From London Day and Night by David W. Bartlett (1852)
We beg pardon of the reader for saying a few words upon an unpleasant subject-that of London burials. We shall not give you pleasant pictures of country church-yards, with tall cedars of Lebanon and cypresses, and waving grass over the graves-alas no; there is little of beauty and serenity in London church-yards!
And yet the cemeteries are beautiful, but they are far beyond the limits of the town. There is beautiful Highgate Cemetery, Kensal Green Cemetery, and Abney Park - all pleasant amid quiet spots. But it is only the privileged ones who are buried in such places, only the rich and powerful. Wealth in London helps a man after death. It can and does lay his aching bones to rest in a quiet spot, it covers over his grave with flowers, amid the songs of birds - is not that something?
The wealthy are buried here - where are the poor buried? In Paris, city burials were long ago abolished. It is the same in almost all European towns, but it is not so in London. A few years since, the subject was brought before Parliament, and facts were elicited which created great excitement, and which resulted in good, but the practice still continues with some restrictions. We are the more determined to give our readers an insight into this unpleasant subject, as it is of great importance that the inhabitants of American cities should, before they become any older, avoid the errors of European Cities. We are glad that Boston has her lovely Mount Auburn, New York her sweet Greenwood shades, and Philadelphia her Laurel Hill ; and we hope with all our heart, that in every city in America, cemeteries without the confines of the town may spring up, and that public opinion, will prevent any more burials in town.
Many times in our walks about London we have noticed the grave-yards attached to the various churches, for in almost every case, they are elevated considerably above the level of the sidewalk, and in some instances, five or six feet above it. The reason was clear enough - it was an accumulation for years of human dust, and that too in the centre of the largest city in the world.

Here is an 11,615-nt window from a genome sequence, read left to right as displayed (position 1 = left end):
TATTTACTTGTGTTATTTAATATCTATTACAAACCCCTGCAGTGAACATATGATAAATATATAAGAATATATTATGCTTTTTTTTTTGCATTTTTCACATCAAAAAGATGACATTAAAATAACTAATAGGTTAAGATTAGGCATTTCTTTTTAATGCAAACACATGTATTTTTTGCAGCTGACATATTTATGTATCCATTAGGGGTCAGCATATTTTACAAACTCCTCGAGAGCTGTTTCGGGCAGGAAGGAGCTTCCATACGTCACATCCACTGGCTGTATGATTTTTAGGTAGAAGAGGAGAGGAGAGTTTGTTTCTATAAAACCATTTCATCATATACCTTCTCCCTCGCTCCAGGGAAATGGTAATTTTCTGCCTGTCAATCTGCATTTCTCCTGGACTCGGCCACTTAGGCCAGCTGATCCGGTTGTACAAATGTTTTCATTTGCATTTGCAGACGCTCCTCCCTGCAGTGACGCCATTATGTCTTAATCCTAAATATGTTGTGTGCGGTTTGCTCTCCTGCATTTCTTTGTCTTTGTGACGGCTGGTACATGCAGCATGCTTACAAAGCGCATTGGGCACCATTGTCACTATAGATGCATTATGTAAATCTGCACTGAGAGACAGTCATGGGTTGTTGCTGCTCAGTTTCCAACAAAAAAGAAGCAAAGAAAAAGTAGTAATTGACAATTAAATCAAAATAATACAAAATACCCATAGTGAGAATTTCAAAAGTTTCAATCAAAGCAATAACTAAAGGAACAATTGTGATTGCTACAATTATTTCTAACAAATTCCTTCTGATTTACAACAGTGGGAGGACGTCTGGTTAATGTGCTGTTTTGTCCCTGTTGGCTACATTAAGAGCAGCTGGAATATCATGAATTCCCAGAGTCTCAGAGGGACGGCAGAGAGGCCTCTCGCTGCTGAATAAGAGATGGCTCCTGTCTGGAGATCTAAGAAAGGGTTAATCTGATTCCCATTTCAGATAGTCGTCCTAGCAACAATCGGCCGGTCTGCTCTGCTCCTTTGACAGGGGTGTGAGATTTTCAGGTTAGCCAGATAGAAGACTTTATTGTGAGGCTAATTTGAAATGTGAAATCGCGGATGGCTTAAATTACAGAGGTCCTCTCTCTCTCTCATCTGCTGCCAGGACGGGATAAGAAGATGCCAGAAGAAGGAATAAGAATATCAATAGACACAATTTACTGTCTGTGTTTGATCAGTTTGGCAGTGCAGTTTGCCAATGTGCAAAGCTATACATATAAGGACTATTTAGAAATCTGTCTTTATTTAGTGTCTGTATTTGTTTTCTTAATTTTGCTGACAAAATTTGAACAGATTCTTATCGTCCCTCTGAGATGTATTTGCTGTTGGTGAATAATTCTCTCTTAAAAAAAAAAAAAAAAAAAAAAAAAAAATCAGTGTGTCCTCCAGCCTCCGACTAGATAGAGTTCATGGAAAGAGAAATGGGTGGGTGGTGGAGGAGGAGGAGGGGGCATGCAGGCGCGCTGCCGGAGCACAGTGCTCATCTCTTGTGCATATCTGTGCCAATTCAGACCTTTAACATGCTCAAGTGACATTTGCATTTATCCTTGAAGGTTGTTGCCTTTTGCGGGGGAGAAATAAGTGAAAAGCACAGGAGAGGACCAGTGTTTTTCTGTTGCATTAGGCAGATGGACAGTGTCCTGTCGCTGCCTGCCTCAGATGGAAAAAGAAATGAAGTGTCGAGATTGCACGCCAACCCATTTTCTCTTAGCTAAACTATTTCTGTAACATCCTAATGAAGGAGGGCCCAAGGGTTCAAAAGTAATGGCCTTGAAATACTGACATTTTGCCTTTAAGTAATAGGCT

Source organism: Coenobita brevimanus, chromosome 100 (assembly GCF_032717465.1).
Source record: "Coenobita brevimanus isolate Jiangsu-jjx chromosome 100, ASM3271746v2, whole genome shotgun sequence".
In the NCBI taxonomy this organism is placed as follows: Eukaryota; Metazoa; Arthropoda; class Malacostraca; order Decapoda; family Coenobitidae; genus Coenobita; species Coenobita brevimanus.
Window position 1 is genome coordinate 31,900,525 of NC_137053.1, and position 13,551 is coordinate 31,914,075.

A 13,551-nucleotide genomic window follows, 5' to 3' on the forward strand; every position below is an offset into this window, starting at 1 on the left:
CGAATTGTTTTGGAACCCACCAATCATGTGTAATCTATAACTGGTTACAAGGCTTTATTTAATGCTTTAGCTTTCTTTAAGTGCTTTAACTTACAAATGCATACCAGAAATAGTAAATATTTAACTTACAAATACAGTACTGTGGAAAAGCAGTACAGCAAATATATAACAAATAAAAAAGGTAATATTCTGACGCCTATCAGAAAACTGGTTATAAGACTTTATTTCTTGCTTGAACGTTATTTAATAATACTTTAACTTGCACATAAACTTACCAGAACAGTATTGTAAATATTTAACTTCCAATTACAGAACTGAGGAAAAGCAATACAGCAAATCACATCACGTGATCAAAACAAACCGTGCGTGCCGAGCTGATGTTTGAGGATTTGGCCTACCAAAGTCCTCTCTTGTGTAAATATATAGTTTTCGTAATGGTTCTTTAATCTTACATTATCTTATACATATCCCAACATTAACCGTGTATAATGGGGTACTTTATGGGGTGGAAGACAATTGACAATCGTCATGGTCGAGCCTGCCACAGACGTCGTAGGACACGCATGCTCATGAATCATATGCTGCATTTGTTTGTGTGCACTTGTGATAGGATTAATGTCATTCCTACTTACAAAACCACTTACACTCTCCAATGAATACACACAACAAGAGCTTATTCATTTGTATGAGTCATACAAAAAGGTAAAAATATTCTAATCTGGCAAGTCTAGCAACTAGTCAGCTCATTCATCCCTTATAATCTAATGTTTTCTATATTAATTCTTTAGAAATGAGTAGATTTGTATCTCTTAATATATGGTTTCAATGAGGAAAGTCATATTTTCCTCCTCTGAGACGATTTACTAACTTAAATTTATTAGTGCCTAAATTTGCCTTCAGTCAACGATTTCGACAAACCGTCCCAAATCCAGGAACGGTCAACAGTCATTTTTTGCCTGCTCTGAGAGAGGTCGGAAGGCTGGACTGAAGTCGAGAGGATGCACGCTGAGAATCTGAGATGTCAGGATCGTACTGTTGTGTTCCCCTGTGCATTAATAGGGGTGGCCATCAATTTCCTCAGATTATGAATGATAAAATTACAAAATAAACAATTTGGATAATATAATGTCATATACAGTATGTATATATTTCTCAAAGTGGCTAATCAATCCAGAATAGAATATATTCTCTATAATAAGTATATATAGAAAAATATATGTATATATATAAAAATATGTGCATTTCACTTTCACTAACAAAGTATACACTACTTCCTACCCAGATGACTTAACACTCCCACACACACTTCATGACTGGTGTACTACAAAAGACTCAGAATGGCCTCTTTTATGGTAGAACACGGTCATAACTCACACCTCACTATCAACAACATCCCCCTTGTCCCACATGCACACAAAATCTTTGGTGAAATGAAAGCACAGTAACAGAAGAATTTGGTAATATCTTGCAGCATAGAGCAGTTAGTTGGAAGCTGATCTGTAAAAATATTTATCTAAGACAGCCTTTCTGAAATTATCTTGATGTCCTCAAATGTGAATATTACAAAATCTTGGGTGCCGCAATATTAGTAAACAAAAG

We soon made the discovery that the burial business (we beg of the reader not to be shocked, for we tell the unvarnished truth) was a thieving trade in London, a speculation into which many enter, and a great profit to the proprietors of the city churches, whether State or Dissenting. Upon reading authorities, we were thunderstruck at the state of things only three or four years since, and which are now only slightly improved. Extra cautions were taken during the cholera year, but since, matters have been allowed to take the old and accustomed channels.
The facts which we state are but too true. They were sworn to by men to be trusted, before a Committee of the house of Commons, appointed by that body to search into this horrible burial trade.
St. Martin's Church, measuring 295 feet by 379, in the course of ten years received 14,000 bodies. St. Mary's, in the region of the Strand, and covering only half an acre, has by fair computation during fifty years received 20,000 bodies. Was ever anything heard of more frightful? But hear this: two men built, as a mere speculation, a Methodist Church in New Kent Road, and in a mammoth vault beneath the floor of that church, 40 yards long, 25 wide, and 20 high, 2000 bodies were found, not buried, but piled up in coffins of wood one upon the other. This in all conscience is horrible enough, but seems quite tolerable in comparison with another case.
A church, called Enon Chapel, was built some twenty years ago, by a minister, as a speculation, in Clement's Lane in the Strand, close on to that busiest thoroughfare in the world. He opened the upper part for the worship of God, and devoted the lower - separated from the upper merely by a board floor - to the burial of the dead. In this place, 60 feet by 29 and 6 deep, 12,000 bodies have been interred! It was dangerous to sit in the church ; faintings occurred every day in it, and sickness, and for some distance about it, life was not safe. And yet people not really knowing the state of things, never thought of laying anything to the vault under the chapel.
But perhaps the reader will exercise his arithmetical powers, and say that it would be impossible to bury 12,000 persons in so small a place, within twenty years. He does not understand the manner in which the speculating parson managed his affairs. It came out before the Committee of the House of Commons, that sixty loads of mingled dirt and human remains were carted away from the vault at different times, and thrown into the Thames the other side of Waterloo Bridge. Once a portion of a load fell off in the street, and the crowd picked up out of it a human skull. It was no longer safe to cart away the remains, and yet the reverend speculator could not afford to lose his fine income from the burials, and so his ever-busy intellect invented a novel mode of getting rid of the bodies - he used great quantities of quicklime! But quicklime would not devour coffins, and so they were split up and burnt in secret by the owner of the chapel. several witnesses swore to this before the Committee. Said one of them: